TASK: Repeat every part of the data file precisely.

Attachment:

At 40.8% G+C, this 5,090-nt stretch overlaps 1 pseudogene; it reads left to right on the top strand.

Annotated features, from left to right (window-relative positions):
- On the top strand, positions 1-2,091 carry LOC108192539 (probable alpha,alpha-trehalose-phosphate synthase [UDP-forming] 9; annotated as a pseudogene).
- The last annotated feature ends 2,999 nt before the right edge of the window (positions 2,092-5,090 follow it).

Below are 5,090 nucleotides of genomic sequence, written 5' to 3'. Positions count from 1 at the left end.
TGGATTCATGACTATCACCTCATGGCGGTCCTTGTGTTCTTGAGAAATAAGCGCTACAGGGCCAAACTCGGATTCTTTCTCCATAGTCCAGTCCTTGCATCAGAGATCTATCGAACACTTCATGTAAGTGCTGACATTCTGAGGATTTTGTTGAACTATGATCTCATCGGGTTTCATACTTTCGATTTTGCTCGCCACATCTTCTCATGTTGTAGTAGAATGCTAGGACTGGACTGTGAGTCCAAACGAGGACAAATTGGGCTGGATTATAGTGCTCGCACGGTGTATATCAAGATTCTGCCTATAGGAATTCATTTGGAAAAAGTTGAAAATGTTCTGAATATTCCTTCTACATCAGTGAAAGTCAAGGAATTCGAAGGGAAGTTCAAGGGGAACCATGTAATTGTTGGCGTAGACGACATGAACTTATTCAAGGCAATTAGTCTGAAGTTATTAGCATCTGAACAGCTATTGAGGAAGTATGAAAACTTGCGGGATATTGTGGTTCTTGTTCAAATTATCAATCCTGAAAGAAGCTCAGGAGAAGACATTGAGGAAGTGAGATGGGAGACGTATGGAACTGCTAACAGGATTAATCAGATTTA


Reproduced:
At 40.8% G+C, this 5,090-nt stretch overlaps 1 pseudogene; it reads left to right on the top strand.

Annotated features, from left to right (window-relative positions):
- On the top strand, positions 1-2,091 carry LOC108192539 (probable alpha,alpha-trehalose-phosphate synthase [UDP-forming] 9; annotated as a pseudogene).
- The last annotated feature ends 2,999 nt before the right edge of the window (positions 2,092-5,090 follow it).

Below are 5,090 nucleotides of genomic sequence, written 5' to 3'. Positions count from 1 at the left end.
TGGATTCATGACTATCACCTCATGGCGGTCCTTGTGTTCTTGAGAAATAAGCGCTACAGGGCCAAACTCGGATTCTTTCTCCATAGTCCAGTCCTTGCATCAGAGATCTATCGAACACTTCATGTAAGTGCTGACATTCTGAGGATTTTGTTGAACTATGATCTCATCGGGTTTCATACTTTCGATTTTGCTCGCCACATCTTCTCATGTTGTAGTAGAATGCTAGGACTGGACTGTGAGTCCAAACGAGGACAAATTGGGCTGGATTATAGTGCTCGCACGGTGTATATCAAGATTCTGCCTATAGGAATTCATTTGGAAAAAGTTGAAAATGTTCTGAATATTCCTTCTACATCAGTGAAAGTCAAGGAATTCGAAGGGAAGTTCAAGGGGAACCATGTAATTGTTGGCGTAGACGACATGAACTTATTCAAGGCAATTAGTCTGAAGTTATTAGCATCTGAACAGCTATTGAGGAAGTATGAAAACTTGCGGGATATTGTGGTTCTTGTTCAAATTATCAATCCTGAAAGAAGCTCAGGAGAAGACATTGAGGAAGTGAGATGGGAGACGTATGGAACTGCTAACAGGATTAATCAGATTTA